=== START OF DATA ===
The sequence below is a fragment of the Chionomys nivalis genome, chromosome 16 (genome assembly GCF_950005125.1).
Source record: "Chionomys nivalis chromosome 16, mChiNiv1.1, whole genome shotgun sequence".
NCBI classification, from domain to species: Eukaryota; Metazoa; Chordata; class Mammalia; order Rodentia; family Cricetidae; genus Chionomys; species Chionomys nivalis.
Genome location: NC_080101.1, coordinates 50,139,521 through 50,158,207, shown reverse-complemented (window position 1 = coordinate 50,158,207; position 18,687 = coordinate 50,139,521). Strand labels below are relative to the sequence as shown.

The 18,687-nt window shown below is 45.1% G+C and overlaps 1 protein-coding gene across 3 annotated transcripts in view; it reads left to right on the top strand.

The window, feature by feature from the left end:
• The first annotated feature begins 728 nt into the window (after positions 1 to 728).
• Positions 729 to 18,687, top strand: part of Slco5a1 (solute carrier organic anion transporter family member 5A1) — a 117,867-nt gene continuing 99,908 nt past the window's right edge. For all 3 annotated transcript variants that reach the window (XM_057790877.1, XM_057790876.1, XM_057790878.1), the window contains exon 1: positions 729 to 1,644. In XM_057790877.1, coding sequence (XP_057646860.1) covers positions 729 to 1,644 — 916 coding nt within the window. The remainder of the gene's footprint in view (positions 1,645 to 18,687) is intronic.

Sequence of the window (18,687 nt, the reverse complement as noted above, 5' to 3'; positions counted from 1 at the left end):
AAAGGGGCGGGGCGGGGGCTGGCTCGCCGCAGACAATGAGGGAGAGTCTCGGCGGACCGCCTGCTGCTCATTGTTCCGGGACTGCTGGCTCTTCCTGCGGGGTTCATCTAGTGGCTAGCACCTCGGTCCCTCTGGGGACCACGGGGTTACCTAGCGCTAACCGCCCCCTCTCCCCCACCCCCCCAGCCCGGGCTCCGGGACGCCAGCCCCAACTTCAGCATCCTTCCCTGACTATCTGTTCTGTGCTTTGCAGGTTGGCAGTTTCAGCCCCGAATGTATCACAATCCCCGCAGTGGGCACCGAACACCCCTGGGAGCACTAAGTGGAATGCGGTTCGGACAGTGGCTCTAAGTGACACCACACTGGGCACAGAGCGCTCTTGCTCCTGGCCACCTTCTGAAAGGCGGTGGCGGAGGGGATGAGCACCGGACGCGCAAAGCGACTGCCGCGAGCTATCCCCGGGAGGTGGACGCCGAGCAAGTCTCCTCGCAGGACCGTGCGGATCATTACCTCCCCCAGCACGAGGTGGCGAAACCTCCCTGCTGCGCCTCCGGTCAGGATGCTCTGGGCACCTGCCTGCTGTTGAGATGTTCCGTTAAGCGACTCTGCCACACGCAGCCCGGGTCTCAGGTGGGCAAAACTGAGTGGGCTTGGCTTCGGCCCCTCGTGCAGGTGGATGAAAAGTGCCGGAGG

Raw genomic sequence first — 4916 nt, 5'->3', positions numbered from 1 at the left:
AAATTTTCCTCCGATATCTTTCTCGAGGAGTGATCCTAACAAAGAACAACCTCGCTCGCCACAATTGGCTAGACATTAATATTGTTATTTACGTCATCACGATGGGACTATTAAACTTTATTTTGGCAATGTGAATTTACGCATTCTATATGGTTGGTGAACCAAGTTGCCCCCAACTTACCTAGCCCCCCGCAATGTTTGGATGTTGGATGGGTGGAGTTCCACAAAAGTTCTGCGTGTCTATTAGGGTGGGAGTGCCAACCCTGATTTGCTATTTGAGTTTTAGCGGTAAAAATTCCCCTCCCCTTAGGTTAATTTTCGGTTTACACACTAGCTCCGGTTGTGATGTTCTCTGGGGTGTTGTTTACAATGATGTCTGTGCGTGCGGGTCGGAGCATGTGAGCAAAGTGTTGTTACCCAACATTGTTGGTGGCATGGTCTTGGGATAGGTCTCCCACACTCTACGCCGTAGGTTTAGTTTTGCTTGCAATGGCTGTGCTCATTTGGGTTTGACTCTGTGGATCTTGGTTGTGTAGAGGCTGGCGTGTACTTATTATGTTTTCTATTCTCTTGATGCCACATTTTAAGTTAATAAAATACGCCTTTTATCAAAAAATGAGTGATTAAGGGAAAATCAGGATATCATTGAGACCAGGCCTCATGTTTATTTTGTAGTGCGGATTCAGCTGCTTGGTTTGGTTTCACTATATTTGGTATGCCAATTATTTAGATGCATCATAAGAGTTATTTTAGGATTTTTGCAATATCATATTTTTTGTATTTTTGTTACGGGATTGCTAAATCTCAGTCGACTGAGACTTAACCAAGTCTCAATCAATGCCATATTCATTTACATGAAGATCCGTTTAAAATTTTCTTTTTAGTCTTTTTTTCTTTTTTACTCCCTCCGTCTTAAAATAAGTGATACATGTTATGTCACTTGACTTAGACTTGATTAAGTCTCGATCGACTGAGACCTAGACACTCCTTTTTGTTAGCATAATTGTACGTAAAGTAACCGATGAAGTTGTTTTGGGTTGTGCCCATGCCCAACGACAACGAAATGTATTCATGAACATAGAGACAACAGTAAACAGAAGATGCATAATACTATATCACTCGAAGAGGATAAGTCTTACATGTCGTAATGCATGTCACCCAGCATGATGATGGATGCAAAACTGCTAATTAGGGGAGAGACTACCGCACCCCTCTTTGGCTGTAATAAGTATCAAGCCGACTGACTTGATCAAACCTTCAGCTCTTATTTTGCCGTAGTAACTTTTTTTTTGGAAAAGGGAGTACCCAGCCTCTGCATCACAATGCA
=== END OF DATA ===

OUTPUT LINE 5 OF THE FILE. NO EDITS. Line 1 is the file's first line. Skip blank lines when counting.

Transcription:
The 18,687-nt window shown below is 45.1% G+C and overlaps 1 protein-coding gene across 3 annotated transcripts in view; it reads left to right on the top strand.